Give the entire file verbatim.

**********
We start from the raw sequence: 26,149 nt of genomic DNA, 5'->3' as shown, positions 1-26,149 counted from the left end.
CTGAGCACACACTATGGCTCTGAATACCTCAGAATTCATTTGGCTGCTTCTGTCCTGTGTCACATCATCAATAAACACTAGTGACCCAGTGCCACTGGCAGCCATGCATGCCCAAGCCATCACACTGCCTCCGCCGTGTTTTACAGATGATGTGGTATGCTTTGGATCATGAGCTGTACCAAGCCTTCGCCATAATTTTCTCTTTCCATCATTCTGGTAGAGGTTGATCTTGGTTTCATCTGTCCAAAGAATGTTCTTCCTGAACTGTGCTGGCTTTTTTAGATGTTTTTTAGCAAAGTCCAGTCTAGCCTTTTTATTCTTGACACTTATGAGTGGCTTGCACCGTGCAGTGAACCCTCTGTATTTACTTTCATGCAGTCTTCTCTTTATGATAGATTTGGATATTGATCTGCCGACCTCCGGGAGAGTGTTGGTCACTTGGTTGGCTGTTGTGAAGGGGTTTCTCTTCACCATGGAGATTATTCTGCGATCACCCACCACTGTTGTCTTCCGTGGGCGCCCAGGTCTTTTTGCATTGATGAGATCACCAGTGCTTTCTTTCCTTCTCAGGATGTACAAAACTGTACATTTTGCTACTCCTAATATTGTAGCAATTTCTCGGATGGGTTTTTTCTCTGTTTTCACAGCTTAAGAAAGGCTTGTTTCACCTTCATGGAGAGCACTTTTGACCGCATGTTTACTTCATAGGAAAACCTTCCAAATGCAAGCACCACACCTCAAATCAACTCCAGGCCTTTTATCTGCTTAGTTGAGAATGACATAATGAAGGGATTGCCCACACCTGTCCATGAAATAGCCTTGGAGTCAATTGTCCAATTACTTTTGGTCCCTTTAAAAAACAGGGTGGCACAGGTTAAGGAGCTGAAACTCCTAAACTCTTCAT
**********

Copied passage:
We start from the raw sequence: 26,149 nt of genomic DNA, 5'->3' as shown, positions 1-26,149 counted from the left end.
CTGAGCACACACTATGGCTCTGAATACCTCAGAATTCATTTGGCTGCTTCTGTCCTGTGTCACATCATCAATAAACACTAGTGACCCAGTGCCACTGGCAGCCATGCATGCCCAAGCCATCACACTGCCTCCGCCGTGTTTTACAGATGATGTGGTATGCTTTGGATCATGAGCTGTACCAAGCCTTCGCCATAATTTTCTCTTTCCATCATTCTGGTAGAGGTTGATCTTGGTTTCATCTGTCCAAAGAATGTTCTTCCTGAACTGTGCTGGCTTTTTTAGATGTTTTTTAGCAAAGTCCAGTCTAGCCTTTTTATTCTTGACACTTATGAGTGGCTTGCACCGTGCAGTGAACCCTCTGTATTTACTTTCATGCAGTCTTCTCTTTATGATAGATTTGGATATTGATCTGCCGACCTCCGGGAGAGTGTTGGTCACTTGGTTGGCTGTTGTGAAGGGGTTTCTCTTCACCATGGAGATTATTCTGCGATCACCCACCACTGTTGTCTTCCGTGGGCGCCCAGGTCTTTTTGCATTGATGAGATCACCAGTGCTTTCTTTCCTTCTCAGGATGTACAAAACTGTACATTTTGCTACTCCTAATATTGTAGCAATTTCTCGGATGGGTTTTTTCTCTGTTTTCACAGCTTAAGAAAGGCTTGTTTCACCTTCATGGAGAGCACTTTTGACCGCATGTTTACTTCATAGGAAAACCTTCCAAATGCAAGCACCACACCTCAAATCAACTCCAGGCCTTTTATCTGCTTAGTTGAGAATGACATAATGAAGGGATTGCCCACACCTGTCCATGAAATAGCCTTGGAGTCAATTGTCCAATTACTTTTGGTCCCTTTAAAAAACAGGGTGGCACAGGTTAAGGAGCTGAAACTCCTAAACTCTTCAT